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Retired Navy captain sentenced to prison for taking 'Fat Leonard' bribes valued at $91K

Alex Riggins, The San Diego Union-Tribune on

Published in News & Features

SAN DIEGO — By the time David Williams Haas was 10 years old, he'd decided to join the Navy thanks to the mentorship of a family friend, who he knew simply as "Uncle Arleigh."

It was not until Haas' time at the Naval Academy that he came to fully understand the accomplishments of Adm. Arleigh Burke, a World War II veteran who served the Eisenhower and Kennedy administrations as chief of naval operations and was just the fourth American to have a naval vessel named after him while still alive.

For more than two decades, Haas charted an upward career path similar to that of his mentor, facing combat in Iraq and Afghanistan as he ascended the Navy's ranks, at one point coordinating the operations of some 100 ships and submarines, 200 aircraft and 40,000 sailors and Marines.

But his illustrious career came crashing down soon after the arrest of defense contractor Leonard Glenn Francis, better known as "Fat Leonard," who Haas would later admit bribed him with hotel stays, parties, dinners and the services of prostitutes in exchange for routing ships to Asian ports controlled by Francis.

U.S. District Judge Janis Sammartino on Thursday sentenced Haas, who pleaded guilty in 2020 to a bribery conspiracy charge, to two years and six months in federal prison.

"You of all people should have known your relationship with Mr. Francis was wrong," Sammartino told Haas, who retired as a captain. "Bottom line, you betrayed and hurt the Navy (and) your fellow officers."

Assistant U.S. Attorney Valerie Chu said "Francis saw Haas as one of the most powerful weapons he had," thanks to his lofty position in the Navy's 7th Fleet in the Pacific. It was a "position of extraordinary power, influence and value to Mr. Francis," Chu said.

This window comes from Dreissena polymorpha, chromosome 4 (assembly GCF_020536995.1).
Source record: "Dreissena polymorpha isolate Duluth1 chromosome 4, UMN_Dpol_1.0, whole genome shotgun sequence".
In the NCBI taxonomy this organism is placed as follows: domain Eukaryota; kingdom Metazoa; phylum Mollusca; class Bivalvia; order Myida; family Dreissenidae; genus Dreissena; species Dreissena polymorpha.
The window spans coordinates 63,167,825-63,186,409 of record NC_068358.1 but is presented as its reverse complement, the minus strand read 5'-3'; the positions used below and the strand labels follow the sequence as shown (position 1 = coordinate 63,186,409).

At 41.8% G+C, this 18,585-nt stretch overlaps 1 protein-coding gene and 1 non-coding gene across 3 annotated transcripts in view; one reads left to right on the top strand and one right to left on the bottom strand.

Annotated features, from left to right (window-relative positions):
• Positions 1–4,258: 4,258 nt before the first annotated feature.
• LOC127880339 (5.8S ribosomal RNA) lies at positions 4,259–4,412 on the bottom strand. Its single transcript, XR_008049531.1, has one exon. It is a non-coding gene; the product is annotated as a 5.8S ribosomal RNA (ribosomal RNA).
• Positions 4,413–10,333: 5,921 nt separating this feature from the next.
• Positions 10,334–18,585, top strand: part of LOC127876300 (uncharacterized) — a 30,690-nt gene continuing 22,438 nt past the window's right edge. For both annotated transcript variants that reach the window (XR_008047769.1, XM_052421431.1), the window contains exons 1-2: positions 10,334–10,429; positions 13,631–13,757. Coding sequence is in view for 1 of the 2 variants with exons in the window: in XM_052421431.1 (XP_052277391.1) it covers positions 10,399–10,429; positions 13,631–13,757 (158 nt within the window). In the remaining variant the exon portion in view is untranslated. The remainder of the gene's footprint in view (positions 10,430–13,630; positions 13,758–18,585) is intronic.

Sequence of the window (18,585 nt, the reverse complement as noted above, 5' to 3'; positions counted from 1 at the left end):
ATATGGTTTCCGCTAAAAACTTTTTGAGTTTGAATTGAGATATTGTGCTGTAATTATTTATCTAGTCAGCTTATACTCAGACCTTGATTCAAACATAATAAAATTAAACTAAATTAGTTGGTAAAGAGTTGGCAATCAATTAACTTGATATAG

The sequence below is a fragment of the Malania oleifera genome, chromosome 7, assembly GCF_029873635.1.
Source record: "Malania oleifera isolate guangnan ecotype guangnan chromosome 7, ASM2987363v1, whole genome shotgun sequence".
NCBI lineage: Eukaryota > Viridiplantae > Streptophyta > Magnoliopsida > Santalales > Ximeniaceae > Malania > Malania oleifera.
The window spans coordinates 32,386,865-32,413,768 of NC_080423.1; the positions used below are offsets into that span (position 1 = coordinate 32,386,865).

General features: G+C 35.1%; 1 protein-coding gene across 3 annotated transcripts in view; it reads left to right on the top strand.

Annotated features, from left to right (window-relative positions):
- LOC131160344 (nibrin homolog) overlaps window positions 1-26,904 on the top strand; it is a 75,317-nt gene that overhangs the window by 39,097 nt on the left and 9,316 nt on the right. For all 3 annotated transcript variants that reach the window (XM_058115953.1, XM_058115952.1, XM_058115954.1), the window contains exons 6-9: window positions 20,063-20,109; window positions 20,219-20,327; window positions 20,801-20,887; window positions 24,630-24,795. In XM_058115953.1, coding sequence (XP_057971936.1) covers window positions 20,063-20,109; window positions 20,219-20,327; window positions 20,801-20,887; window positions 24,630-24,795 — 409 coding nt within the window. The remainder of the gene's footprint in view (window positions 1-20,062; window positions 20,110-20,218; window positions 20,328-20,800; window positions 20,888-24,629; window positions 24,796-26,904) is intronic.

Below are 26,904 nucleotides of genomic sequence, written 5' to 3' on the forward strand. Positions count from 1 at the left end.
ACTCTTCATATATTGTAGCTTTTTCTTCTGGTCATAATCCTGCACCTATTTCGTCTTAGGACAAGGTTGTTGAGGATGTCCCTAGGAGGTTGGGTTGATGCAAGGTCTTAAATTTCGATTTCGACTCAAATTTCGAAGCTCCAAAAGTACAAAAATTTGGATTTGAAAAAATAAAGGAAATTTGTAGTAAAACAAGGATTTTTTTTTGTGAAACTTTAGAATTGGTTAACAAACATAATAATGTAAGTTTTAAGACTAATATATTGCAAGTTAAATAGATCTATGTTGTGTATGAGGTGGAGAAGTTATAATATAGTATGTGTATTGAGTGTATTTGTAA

Addressing the judge, Haas, 54, said he brought shame on his family and the Navy and tarnished his long, decorated career.

"I should never have had a relationship with that guy," Haas said. "I should never have allowed Leonard Francis into anywhere."


Haas was a captain on the Blue Ridge, the 7th Fleet command ship from which Francis heavily recruited allies. As part of his plea agreement, Haas admitted to accepting bribes valued at nearly $91,000, including a multiday party in Indonesia called "Cinderella Liberty" that included dinner, nightclub entertainment and the services of prostitutes. Another two-day party in Tokyo reportedly cost $75,000.

In return, Haas used his influence to benefit Glenn Defense Marine Asia, Francis' ship-support company that provided everything from water and trash removal to security and tugboat services.

At one point during the relationship from 2011 to 2013, Haas guided the aircraft carrier John C. Stennis to Malaysia to dock at one of Francis' ports, according to the plea agreement. Francis billed the Navy $2.7 million for the stopover.

Prosecutors said Haas also stood up for Francis when his actions started to come under scrutiny and "advised Francis on how to respond" to allegations that his company was fraudulently over-billing the Navy, according to a sentencing document.

Defense attorney Jeremiah Sullivan emphasized Thursday in court that his client "never passed classified information" to Francis. But Chu, the prosecutor, said Haas' second-in-command, Michael Misiewicz, passed "reams of information" to Francis.

Haas and Misiewicz are among dozens of naval officers who have pleaded guilty or been convicted of bribery and other crimes in connection with Francis' $35 million fraud scheme, which Sammartino described Thursday as "the most egregious event" in naval history.

Francis, who also pleaded guilty in the case, fled home confinement last year and is now jailed in Venezuela. A report Wednesday from Project Brazen journalist Tom Wright, who recorded a podcast with Francis while he was under house arrest in San Diego, suggested Venezuelan president Nicolás Maduro is attempting to swap Francis for Alex Saab, a Maduro ally facing money laundering charges in Florida.

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